ELYRIA — The Lorain County commissioners approved a contract for drug-testing equipment and supplies in 2010 that has come under scrutiny as the court system prepares to close the county’s Forensics Laboratory.
The documents, provided by the attorney representing Emmanuel de Leon, the director of the Forensic Lab and the county’s Crime Lab, show that the contract was forwarded to commissioners for their consideration on June 4, 2010, and approved during a June 23, 2010, meeting.
“(The) implication that Mr. de Leon purchased this machine without authority is false,” de Leon’s attorney, Jonathan Rosenbaum, wrote in an email Friday.
General Division Court Administrator Tim Lubbe has raised questions about the contract with Siemens Healthcare Diagnostics Inc. for a V-Twin Analyzer, including whether it received a proper legal review and that it wasn’t approved by his office.
The contract was sent to the commissioners by the county’s former Chief Probation Officer Bart Hobart, who resigned from the job in June 2012.
The Lorain County Adult Probation Department is overseen by Lubbe and the county’s General Division judges.
In his 2010 letter to the commissioners, Hobart wrote that the machine is use at the time was being phased out and had been growing more expensive in recent years.
“We’ve been in a process and have evaluated a more cost-effective analyzer that will benefit the overall operation of the laboratory, court system and the department,” Hobart wrote.
Lubbe did not respond to messages Friday evening seeking comment on the commissioners’ approval of the purchase.
The contract being reviewed by Lubbe was signed by de Leon and is dated June 21, 2010, while the copy provided by Rosenbaum was signed by Commissioner Ted Kalo on June 23, 2010. The two contracts appear virtually identical, although each refers to different Siemens’ quote numbers.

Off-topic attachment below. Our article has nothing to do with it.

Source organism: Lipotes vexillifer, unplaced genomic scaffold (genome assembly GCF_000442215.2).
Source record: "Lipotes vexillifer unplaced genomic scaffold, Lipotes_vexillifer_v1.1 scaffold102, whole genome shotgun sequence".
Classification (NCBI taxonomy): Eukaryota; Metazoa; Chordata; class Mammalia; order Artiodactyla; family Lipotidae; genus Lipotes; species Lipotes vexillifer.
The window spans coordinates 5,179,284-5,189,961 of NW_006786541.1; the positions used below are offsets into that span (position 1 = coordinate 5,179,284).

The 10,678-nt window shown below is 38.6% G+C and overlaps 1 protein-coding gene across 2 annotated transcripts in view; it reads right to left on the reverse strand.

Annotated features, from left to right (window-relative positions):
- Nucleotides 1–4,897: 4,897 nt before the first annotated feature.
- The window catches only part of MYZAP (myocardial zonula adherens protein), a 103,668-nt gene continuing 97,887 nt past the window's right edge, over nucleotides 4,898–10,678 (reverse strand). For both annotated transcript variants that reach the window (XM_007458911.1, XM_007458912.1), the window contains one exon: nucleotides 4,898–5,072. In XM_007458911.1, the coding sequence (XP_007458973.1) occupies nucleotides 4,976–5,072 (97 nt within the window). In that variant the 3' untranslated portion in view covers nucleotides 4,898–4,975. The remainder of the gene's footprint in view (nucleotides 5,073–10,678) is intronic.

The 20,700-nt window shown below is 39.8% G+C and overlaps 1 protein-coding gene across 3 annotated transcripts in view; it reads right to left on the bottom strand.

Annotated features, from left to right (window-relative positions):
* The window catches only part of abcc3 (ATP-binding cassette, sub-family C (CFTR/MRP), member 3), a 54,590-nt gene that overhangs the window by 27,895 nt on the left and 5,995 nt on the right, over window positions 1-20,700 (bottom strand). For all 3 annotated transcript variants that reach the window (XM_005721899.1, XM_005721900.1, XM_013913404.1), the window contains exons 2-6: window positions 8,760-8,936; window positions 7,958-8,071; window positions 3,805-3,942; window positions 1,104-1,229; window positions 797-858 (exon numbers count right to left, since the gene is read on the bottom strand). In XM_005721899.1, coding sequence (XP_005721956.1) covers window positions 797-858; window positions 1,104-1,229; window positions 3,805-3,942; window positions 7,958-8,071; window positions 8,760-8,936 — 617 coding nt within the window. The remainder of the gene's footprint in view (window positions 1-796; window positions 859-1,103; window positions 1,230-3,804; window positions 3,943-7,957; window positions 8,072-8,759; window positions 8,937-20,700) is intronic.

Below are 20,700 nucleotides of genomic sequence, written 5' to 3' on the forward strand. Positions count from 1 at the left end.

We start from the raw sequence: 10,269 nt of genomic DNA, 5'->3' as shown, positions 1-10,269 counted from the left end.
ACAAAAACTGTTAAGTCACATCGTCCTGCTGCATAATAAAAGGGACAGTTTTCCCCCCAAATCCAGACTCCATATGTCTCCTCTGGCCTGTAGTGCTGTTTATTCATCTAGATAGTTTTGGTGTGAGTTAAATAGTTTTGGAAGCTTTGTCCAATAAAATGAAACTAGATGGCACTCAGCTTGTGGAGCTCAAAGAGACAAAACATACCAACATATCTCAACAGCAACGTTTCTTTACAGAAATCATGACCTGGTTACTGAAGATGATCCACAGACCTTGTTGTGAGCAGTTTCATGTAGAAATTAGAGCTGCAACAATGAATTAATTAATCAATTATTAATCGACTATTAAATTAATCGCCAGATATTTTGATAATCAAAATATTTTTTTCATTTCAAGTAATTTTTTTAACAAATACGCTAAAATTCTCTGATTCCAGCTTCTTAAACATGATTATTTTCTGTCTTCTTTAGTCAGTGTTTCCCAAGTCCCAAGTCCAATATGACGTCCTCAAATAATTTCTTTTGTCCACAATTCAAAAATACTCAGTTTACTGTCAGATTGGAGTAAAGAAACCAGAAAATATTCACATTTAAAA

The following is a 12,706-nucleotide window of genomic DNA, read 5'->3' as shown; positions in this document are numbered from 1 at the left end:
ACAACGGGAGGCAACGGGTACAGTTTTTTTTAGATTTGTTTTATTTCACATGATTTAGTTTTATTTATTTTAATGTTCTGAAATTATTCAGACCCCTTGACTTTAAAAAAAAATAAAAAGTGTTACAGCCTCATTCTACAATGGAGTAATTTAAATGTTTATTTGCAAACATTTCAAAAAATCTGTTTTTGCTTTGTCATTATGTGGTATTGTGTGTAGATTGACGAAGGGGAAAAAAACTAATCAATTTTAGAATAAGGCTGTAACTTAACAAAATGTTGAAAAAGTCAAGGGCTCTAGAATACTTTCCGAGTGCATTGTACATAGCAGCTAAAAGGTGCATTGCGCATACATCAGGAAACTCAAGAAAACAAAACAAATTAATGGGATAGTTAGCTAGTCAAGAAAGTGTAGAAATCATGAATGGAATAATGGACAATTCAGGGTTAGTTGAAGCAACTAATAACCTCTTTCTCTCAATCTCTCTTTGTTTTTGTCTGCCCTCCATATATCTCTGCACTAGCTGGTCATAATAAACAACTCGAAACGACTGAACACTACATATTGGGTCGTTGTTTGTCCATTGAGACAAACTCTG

County Administrator Jim Cordes said although he didn’t recall the correspondence from four years ago, he wasn’t surprised to learn that Hobart had forwarded it on for approval. He said the Probation Department sends items over for approval over from time to time.
Assistant County Prosecutor Gerald Innes has said there are several aspects of the contract, including that it is subject to Illinois law, which lead him to believe no legal review was done before the contract was approved. Some of those issues could void the contract, Innes has said.
The county has spent $202,797.18 so far on the five-year contract with Seimens, although Lubbe wrote in an email to Cordes last week that the company had told the Probation Department there was still a balance of $139,000 on the contract and that the account was “in default.”
Lubbe has said he is still reviewing the contract and its financial implications as the judges shut down the Forensics Lab, where probationers are subjected to drug tests.
The decision to close the Forensics Lab, which was operated in the same space and with much the same staff as the county’s Crime Lab, was made public last week and Lubbe and Administrative Judge James Burge have described the move as a financial one.
In the meantime, county commissioners are working to figure out how they will be able to keep the Crime Lab, which handles fingerprint and drug analysis in criminal investigations, without the financial support of the Probation Department. The commissioners voted this week to put a property tax levy on the May ballot to better fund the Crime Lab.
Cordes had asked the commissioners last week to consider keeping on de Leon, the only person in county government with the qualifications to certify the labs results, for a month after the Forensics Lab closes, but the commissioners tabled the idea. De Leon has been on paid leave since Nov. 21, but has continued to work certifying lab results.
Cordes said he is looking into alternatives, including the possibility of outsourcing some of the Crime Lab’s work, in case de Leon ends up leaving the county payroll when the Forensics Lab closes Jan. 31.
Kalo said the Crime Lab remains vital to effective law enforcement in Lorain County.
“I don’t want to close the Crime Lab,” he said. “It has to stay usable and operational.”